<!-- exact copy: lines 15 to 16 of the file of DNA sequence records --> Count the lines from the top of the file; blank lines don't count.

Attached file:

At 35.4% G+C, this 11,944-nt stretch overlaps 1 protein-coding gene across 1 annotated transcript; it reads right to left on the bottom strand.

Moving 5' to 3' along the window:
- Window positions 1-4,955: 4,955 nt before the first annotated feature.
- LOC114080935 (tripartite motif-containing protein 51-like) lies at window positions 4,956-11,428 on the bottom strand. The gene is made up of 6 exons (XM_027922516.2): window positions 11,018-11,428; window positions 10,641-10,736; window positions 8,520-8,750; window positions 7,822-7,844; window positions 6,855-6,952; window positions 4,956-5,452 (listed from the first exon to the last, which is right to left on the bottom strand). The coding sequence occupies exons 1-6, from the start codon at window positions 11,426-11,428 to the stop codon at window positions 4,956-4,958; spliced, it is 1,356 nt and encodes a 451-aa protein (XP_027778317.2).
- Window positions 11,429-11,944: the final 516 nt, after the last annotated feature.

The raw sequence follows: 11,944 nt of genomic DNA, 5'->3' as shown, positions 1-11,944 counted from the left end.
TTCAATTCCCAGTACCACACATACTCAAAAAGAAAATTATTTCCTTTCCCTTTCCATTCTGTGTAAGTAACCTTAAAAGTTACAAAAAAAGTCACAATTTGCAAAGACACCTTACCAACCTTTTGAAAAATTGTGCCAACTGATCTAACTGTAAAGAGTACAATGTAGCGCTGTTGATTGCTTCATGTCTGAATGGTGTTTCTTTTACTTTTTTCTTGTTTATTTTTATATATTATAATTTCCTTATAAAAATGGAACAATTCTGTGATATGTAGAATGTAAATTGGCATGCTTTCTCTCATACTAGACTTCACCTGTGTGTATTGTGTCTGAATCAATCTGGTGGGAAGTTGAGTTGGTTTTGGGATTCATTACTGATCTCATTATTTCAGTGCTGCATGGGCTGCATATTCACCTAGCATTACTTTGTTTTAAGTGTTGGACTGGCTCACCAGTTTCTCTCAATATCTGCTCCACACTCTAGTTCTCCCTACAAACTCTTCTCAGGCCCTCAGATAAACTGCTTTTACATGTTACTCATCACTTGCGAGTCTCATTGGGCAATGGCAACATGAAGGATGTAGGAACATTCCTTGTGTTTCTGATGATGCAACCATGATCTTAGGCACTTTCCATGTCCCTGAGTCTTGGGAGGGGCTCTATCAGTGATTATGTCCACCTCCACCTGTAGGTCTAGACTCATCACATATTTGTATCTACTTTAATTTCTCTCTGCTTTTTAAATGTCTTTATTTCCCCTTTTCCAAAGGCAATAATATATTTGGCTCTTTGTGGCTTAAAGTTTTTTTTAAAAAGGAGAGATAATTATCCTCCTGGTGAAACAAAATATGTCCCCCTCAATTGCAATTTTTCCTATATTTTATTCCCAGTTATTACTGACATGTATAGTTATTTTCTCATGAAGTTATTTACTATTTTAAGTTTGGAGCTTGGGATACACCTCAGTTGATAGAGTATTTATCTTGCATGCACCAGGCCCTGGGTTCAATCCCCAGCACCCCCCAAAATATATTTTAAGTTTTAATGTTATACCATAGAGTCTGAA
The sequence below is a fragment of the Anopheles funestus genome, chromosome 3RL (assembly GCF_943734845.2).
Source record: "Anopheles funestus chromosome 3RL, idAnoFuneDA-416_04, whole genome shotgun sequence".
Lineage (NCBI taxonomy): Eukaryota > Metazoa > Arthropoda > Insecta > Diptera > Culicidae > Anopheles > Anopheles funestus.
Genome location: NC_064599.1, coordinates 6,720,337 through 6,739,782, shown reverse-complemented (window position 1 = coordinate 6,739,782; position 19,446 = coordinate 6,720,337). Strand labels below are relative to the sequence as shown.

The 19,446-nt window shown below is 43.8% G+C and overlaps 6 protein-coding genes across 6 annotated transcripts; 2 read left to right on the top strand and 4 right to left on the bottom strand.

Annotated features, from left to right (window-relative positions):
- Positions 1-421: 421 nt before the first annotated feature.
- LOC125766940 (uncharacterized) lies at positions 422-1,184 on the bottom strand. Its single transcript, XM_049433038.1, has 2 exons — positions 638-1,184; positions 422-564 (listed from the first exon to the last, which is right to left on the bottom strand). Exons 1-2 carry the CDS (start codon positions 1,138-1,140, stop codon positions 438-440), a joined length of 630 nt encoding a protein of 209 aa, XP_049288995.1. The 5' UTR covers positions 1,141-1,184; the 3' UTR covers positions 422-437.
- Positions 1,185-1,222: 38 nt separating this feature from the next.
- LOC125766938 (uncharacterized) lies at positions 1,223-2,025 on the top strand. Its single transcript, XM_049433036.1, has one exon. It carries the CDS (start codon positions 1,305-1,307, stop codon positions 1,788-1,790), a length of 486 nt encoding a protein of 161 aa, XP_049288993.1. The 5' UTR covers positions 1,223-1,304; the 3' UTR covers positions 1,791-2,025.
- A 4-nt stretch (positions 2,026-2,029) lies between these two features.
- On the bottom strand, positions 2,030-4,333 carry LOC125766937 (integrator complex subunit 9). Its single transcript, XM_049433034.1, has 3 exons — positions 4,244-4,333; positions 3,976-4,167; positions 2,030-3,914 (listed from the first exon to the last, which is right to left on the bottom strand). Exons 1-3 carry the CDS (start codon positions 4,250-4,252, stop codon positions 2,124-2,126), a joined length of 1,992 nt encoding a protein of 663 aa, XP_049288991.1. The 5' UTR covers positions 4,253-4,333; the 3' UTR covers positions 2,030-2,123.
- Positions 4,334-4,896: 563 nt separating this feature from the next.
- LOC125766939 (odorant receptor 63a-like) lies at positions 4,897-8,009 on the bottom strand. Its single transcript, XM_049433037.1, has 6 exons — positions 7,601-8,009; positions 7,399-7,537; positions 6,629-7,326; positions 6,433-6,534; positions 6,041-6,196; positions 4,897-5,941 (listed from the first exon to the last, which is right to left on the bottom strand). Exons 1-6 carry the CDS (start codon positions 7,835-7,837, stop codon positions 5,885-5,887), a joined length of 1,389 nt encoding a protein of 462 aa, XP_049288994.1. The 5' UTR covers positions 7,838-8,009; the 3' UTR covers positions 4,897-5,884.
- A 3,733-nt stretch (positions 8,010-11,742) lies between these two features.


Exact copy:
- LOC125766940 (uncharacterized) lies at positions 422-1,184 on the bottom strand. Its single transcript, XM_049433038.1, has 2 exons — positions 638-1,184; positions 422-564 (listed from the first exon to the last, which is right to left on the bottom strand). Exons 1-2 carry the CDS (start codon positions 1,138-1,140, stop codon positions 438-440), a joined length of 630 nt encoding a protein of 209 aa, XP_049288995.1. The 5' UTR covers positions 1,141-1,184; the 3' UTR covers positions 422-437.
- Positions 1,185-1,222: 38 nt separating this feature from the next.